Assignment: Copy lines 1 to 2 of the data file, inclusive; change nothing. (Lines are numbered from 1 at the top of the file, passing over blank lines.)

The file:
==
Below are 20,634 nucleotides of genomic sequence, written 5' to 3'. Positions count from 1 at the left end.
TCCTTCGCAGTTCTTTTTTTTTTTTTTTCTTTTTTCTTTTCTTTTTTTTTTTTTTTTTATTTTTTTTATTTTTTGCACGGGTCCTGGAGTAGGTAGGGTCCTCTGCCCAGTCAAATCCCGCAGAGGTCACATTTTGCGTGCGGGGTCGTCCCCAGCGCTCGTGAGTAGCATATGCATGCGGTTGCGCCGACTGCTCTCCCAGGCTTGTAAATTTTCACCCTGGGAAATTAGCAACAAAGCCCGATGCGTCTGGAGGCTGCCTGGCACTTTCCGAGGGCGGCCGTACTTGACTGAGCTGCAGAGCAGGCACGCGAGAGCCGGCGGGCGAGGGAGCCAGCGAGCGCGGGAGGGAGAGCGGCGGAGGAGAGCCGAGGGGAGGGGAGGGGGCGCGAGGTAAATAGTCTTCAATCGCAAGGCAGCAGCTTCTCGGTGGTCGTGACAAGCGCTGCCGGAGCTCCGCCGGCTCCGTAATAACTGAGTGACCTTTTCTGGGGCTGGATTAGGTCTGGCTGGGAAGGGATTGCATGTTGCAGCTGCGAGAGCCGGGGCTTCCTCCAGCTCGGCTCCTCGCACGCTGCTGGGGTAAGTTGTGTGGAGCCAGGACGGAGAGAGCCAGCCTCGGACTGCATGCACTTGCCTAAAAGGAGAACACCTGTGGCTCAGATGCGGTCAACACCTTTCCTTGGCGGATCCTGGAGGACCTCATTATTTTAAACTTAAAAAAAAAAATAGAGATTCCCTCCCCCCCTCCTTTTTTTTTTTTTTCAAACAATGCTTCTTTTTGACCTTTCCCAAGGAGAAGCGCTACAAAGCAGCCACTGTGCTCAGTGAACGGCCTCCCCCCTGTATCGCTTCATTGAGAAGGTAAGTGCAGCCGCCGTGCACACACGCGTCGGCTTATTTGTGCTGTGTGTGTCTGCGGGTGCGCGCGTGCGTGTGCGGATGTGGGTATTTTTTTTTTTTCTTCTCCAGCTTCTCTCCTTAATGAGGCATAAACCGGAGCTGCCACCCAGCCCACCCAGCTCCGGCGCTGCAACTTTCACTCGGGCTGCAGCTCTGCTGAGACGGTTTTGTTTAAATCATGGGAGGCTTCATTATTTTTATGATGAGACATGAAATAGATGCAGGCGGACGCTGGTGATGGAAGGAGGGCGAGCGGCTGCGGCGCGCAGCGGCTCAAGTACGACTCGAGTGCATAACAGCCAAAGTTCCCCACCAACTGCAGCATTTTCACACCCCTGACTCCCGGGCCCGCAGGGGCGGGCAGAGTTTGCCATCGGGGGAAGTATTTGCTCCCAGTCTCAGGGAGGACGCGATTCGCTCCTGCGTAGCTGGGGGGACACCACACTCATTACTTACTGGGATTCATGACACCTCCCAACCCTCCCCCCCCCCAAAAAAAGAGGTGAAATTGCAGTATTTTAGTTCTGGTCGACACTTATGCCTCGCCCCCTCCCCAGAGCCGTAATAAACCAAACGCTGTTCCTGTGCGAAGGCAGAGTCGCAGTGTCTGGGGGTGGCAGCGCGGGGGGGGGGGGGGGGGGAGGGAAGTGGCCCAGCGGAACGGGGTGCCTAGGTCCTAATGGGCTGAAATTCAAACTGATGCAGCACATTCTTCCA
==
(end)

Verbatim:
Below are 20,634 nucleotides of genomic sequence, written 5' to 3'. Positions count from 1 at the left end.
TCCTTCGCAGTTCTTTTTTTTTTTTTTTCTTTTTTCTTTTCTTTTTTTTTTTTTTTTTATTTTTTTTATTTTTTGCACGGGTCCTGGAGTAGGTAGGGTCCTCTGCCCAGTCAAATCCCGCAGAGGTCACATTTTGCGTGCGGGGTCGTCCCCAGCGCTCGTGAGTAGCATATGCATGCGGTTGCGCCGACTGCTCTCCCAGGCTTGTAAATTTTCACCCTGGGAAATTAGCAACAAAGCCCGATGCGTCTGGAGGCTGCCTGGCACTTTCCGAGGGCGGCCGTACTTGACTGAGCTGCAGAGCAGGCACGCGAGAGCCGGCGGGCGAGGGAGCCAGCGAGCGCGGGAGGGAGAGCGGCGGAGGAGAGCCGAGGGGAGGGGAGGGGGCGCGAGGTAAATAGTCTTCAATCGCAAGGCAGCAGCTTCTCGGTGGTCGTGACAAGCGCTGCCGGAGCTCCGCCGGCTCCGTAATAACTGAGTGACCTTTTCTGGGGCTGGATTAGGTCTGGCTGGGAAGGGATTGCATGTTGCAGCTGCGAGAGCCGGGGCTTCCTCCAGCTCGGCTCCTCGCACGCTGCTGGGGTAAGTTGTGTGGAGCCAGGACGGAGAGAGCCAGCCTCGGACTGCATGCACTTGCCTAAAAGGAGAACACCTGTGGCTCAGATGCGGTCAACACCTTTCCTTGGCGGATCCTGGAGGACCTCATTATTTTAAACTTAAAAAAAAAAATAGAGATTCCCTCCCCCCCTCCTTTTTTTTTTTTTTCAAACAATGCTTCTTTTTGACCTTTCCCAAGGAGAAGCGCTACAAAGCAGCCACTGTGCTCAGTGAACGGCCTCCCCCCTGTATCGCTTCATTGAGAAGGTAAGTGCAGCCGCCGTGCACACACGCGTCGGCTTATTTGTGCTGTGTGTGTCTGCGGGTGCGCGCGTGCGTGTGCGGATGTGGGTATTTTTTTTTTTTCTTCTCCAGCTTCTCTCCTTAATGAGGCATAAACCGGAGCTGCCACCCAGCCCACCCAGCTCCGGCGCTGCAACTTTCACTCGGGCTGCAGCTCTGCTGAGACGGTTTTGTTTAAATCATGGGAGGCTTCATTATTTTTATGATGAGACATGAAATAGATGCAGGCGGACGCTGGTGATGGAAGGAGGGCGAGCGGCTGCGGCGCGCAGCGGCTCAAGTACGACTCGAGTGCATAACAGCCAAAGTTCCCCACCAACTGCAGCATTTTCACACCCCTGACTCCCGGGCCCGCAGGGGCGGGCAGAGTTTGCCATCGGGGGAAGTATTTGCTCCCAGTCTCAGGGAGGACGCGATTCGCTCCTGCGTAGCTGGGGGGACACCACACTCATTACTTACTGGGATTCATGACACCTCCCAACCCTCCCCCCCCCCAAAAAAAGAGGTGAAATTGCAGTATTTTAGTTCTGGTCGACACTTATGCCTCGCCCCCTCCCCAGAGCCGTAATAAACCAAACGCTGTTCCTGTGCGAAGGCAGAGTCGCAGTGTCTGGGGGTGGCAGCGCGGGGGGGGGGGGGGGGGGAGGGAAGTGGCCCAGCGGAACGGGGTGCCTAGGTCCTAATGGGCTGAAATTCAAACTGATGCAGCACATTCTTCCA